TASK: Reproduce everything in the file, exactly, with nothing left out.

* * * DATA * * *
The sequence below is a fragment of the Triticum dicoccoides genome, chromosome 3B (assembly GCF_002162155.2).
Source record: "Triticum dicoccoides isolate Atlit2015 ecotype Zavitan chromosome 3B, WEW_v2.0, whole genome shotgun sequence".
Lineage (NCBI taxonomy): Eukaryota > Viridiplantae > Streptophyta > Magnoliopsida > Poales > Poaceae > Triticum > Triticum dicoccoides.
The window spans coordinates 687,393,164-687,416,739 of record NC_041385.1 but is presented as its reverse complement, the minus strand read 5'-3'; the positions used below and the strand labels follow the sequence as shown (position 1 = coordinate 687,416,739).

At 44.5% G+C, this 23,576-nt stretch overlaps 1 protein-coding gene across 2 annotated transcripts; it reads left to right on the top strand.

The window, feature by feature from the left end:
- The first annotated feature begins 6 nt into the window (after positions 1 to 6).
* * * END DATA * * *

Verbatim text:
The sequence below is a fragment of the Triticum dicoccoides genome, chromosome 3B (assembly GCF_002162155.2).
Source record: "Triticum dicoccoides isolate Atlit2015 ecotype Zavitan chromosome 3B, WEW_v2.0, whole genome shotgun sequence".
Lineage (NCBI taxonomy): Eukaryota > Viridiplantae > Streptophyta > Magnoliopsida > Poales > Poaceae > Triticum > Triticum dicoccoides.
The window spans coordinates 687,393,164-687,416,739 of record NC_041385.1 but is presented as its reverse complement, the minus strand read 5'-3'; the positions used below and the strand labels follow the sequence as shown (position 1 = coordinate 687,416,739).

At 44.5% G+C, this 23,576-nt stretch overlaps 1 protein-coding gene across 2 annotated transcripts; it reads left to right on the top strand.

The window, feature by feature from the left end:
- The first annotated feature begins 6 nt into the window (after positions 1 to 6).